The Side of Merit

Judge NotJudge every man to the side of merit.

Ethics of our Fathers 1:6

On the most elementary level, this means that if you discern a negative trait in your fellow or you see him commit a negative act, do not judge him guilty in your heart. “Do not judge your fellow until you are in his place,” warns another of the Ethics’ sayings, and his place is one place where you will never be. You have no way of truly appreciating the manner in which his inborn nature, his background or the circumstances that hold sway over his life have influenced his character and behavior.

However, this only explains why you should not judge your fellow guilty. Yet our Mishnah goes further than this, enjoining us to “judge every man to the side of merit.” This implies that we should see our fellow’s deficiencies in a positive light. But what positive element is implied by a person’s shortcomings and misdeeds?

Commentary on Ethics of Our Fathers
“Double Standard”
Tammuz 18, 5771 * July 20, 2011
Chabad.org

The character traits of strength and firmness evoke mixed responses. On one hand, everyone admires personal fortitude, and respects an individual who has the courage to persevere in his convictions despite challenges. And yet a strong person can also be thought of as rigid and insensitive, clinging stubbornly to his own views without bending in consideration of others. Counseling against this tendency, our Sages commented, (Taanis 20a) “A person should always be pliant like a reed, and not hard like a cedar.”

Commentary on Torah Portion Matot
“True Strength”
-Rabbi Eli Touger

The world of religion is terribly judgmental. To be fair, this is a human trait and not just one seen among people of faith. While secular people tend to blame religion for all the world’s ills (war, racism, poverty, and so forth) is it rather our human nature and our tendency toward selfishness and evil that lets us corrupt the values of God into something that harms people.

In Christianity we are taught, “Judge not, that ye be not judged” (Matthew 7:1 [KJV]), but that certainly hasn’t stopped many in the church from judging others, both within the congregation and in the non-believing world. Is this any way to show the world the love of Jesus Christ?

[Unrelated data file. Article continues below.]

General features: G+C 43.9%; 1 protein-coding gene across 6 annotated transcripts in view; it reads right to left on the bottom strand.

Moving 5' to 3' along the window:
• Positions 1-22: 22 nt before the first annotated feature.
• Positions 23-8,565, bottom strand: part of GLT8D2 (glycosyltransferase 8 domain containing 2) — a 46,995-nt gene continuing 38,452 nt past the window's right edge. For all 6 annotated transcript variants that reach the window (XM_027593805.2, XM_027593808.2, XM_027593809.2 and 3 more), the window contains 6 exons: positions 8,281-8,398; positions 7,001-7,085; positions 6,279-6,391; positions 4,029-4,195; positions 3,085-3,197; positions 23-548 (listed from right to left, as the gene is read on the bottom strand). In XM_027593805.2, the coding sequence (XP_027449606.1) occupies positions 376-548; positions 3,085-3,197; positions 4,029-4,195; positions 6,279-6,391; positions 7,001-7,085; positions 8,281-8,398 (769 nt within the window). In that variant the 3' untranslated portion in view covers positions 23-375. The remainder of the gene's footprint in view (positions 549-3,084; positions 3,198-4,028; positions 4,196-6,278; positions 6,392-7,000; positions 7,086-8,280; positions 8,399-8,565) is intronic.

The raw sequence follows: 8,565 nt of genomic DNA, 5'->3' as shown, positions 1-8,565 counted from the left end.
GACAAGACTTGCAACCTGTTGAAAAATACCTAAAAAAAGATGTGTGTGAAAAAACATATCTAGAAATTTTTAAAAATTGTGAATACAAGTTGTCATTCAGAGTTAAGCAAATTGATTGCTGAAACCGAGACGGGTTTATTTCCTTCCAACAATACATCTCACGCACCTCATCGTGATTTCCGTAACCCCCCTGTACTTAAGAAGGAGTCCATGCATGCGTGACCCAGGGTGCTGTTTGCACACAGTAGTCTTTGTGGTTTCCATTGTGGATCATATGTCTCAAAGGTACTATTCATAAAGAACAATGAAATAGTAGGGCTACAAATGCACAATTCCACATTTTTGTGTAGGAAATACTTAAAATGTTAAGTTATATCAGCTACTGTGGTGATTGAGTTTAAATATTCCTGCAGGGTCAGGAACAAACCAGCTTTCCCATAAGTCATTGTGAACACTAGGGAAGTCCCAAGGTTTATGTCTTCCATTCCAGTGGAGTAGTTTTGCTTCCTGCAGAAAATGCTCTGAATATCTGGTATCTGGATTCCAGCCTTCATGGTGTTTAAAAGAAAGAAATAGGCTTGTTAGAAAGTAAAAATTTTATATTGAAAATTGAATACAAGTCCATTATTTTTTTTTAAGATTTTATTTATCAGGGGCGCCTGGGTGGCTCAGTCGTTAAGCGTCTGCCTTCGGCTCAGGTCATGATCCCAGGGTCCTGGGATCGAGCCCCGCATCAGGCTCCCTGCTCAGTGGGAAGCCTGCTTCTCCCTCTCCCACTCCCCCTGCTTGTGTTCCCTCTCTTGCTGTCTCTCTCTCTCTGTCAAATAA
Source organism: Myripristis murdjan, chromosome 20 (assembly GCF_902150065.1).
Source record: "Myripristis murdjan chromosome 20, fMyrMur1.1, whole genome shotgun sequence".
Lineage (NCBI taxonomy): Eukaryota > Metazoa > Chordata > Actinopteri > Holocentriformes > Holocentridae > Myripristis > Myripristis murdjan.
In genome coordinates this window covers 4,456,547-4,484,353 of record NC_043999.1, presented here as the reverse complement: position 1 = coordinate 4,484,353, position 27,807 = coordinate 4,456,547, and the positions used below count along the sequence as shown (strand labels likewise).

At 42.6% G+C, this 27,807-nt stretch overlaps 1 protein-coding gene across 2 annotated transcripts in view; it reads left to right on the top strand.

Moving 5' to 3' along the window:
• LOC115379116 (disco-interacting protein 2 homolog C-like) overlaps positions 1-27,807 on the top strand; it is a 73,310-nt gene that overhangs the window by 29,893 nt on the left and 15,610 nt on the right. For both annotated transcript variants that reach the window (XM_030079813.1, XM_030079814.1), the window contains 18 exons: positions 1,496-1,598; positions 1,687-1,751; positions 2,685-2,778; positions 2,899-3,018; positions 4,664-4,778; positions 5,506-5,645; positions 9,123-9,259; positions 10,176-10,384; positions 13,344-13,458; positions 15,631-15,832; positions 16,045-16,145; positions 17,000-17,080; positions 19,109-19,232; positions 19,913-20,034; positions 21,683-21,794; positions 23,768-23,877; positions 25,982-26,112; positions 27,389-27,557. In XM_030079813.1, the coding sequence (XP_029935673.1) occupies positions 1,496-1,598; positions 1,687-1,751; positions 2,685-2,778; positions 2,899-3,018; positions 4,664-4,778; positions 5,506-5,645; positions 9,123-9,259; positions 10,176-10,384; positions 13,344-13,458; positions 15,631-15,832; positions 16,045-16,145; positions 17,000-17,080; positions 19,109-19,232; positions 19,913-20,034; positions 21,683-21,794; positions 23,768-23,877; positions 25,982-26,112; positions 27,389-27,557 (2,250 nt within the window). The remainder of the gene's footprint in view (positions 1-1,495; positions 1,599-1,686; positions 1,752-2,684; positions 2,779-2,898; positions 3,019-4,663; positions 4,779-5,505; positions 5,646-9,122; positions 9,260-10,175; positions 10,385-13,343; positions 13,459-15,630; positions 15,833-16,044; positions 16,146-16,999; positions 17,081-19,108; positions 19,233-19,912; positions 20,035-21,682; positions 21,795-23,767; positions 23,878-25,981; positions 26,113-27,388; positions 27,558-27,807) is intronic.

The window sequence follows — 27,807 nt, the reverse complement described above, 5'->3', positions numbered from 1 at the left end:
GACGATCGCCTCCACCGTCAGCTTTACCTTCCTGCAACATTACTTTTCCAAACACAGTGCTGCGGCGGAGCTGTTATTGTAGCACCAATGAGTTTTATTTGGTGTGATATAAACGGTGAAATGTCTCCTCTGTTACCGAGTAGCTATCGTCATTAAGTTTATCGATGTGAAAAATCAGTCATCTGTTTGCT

Despite what I’ve quoted above, Judaism is also populated by human beings and thus, Jewish people aren’t perfect. They have a capacity equal to any Christian to judge others and to assign unfair blame and ridicule. Asher at the Lev Echad blog is on something of a mission to try and turn the hearts of Jews toward each other and to heal the differences between them. Recently, he published a plea asking Jews to not judge each other for their differences in religious practices and lifestyle but rather to guide “others into a life of serving God and His children in a way that best matches their individual personality”.

Asher’s words can easily be applied to the rest of us, both in their practicality and in their need.

Returning to the example of the Ethics of Our Fathers from which I quoted above, we see in the commentary that we must not only treat our fellows fairly and as we want to be treated, but we should extend ourselves to give others the benefit of the doubt, while at the same time, looking at our own deeds without compromise:

So judge every man to the side of merit—every man, that is, except yourself. For the attitude detailed above, while appropriate to adopt towards other human beings, would be nothing less than disastrous if applied to oneself.

“True, I have done nothing with my life,” the potential-looking individual will argue. “But look at what I am capable of! Look at the quality of my mind, the sensitivity of my feelings, the tremendous talents I possess. It’s all there within me, regardless of the fact that I have never bothered to realize any of it. This is the real me. The extent to which I actualize it is only of secondary importance.”